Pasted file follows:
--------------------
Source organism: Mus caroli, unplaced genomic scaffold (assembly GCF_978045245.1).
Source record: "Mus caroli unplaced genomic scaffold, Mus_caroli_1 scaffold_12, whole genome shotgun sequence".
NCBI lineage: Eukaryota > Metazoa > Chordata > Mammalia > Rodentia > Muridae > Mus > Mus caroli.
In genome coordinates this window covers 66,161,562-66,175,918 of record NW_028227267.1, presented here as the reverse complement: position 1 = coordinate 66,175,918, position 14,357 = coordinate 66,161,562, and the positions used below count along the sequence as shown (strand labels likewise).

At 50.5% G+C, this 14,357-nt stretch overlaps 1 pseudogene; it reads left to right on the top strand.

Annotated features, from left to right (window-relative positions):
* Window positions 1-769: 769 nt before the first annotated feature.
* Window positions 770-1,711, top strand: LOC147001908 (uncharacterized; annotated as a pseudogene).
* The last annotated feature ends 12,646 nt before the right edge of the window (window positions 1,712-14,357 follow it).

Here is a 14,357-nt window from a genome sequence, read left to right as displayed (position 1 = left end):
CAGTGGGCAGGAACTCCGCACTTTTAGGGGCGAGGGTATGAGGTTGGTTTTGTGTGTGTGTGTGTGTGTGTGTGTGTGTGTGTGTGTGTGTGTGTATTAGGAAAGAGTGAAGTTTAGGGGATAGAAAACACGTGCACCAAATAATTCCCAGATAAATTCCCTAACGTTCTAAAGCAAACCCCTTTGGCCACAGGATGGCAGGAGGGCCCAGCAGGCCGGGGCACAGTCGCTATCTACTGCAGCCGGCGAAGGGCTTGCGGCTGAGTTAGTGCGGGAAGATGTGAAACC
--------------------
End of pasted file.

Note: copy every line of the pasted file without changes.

Source organism: Mus caroli, unplaced genomic scaffold (assembly GCF_978045245.1).
Source record: "Mus caroli unplaced genomic scaffold, Mus_caroli_1 scaffold_12, whole genome shotgun sequence".
NCBI lineage: Eukaryota > Metazoa > Chordata > Mammalia > Rodentia > Muridae > Mus > Mus caroli.
In genome coordinates this window covers 66,161,562-66,175,918 of record NW_028227267.1, presented here as the reverse complement: position 1 = coordinate 66,175,918, position 14,357 = coordinate 66,161,562, and the positions used below count along the sequence as shown (strand labels likewise).

At 50.5% G+C, this 14,357-nt stretch overlaps 1 pseudogene; it reads left to right on the top strand.

Annotated features, from left to right (window-relative positions):
* Window positions 1-769: 769 nt before the first annotated feature.
* Window positions 770-1,711, top strand: LOC147001908 (uncharacterized; annotated as a pseudogene).
* The last annotated feature ends 12,646 nt before the right edge of the window (window positions 1,712-14,357 follow it).

Here is a 14,357-nt window from a genome sequence, read left to right as displayed (position 1 = left end):
CAGTGGGCAGGAACTCCGCACTTTTAGGGGCGAGGGTATGAGGTTGGTTTTGTGTGTGTGTGTGTGTGTGTGTGTGTGTGTGTGTGTGTGTGTGTATTAGGAAAGAGTGAAGTTTAGGGGATAGAAAACACGTGCACCAAATAATTCCCAGATAAATTCCCTAACGTTCTAAAGCAAACCCCTTTGGCCACAGGATGGCAGGAGGGCCCAGCAGGCCGGGGCACAGTCGCTATCTACTGCAGCCGGCGAAGGGCTTGCGGCTGAGTTAGTGCGGGAAGATGTGAAACC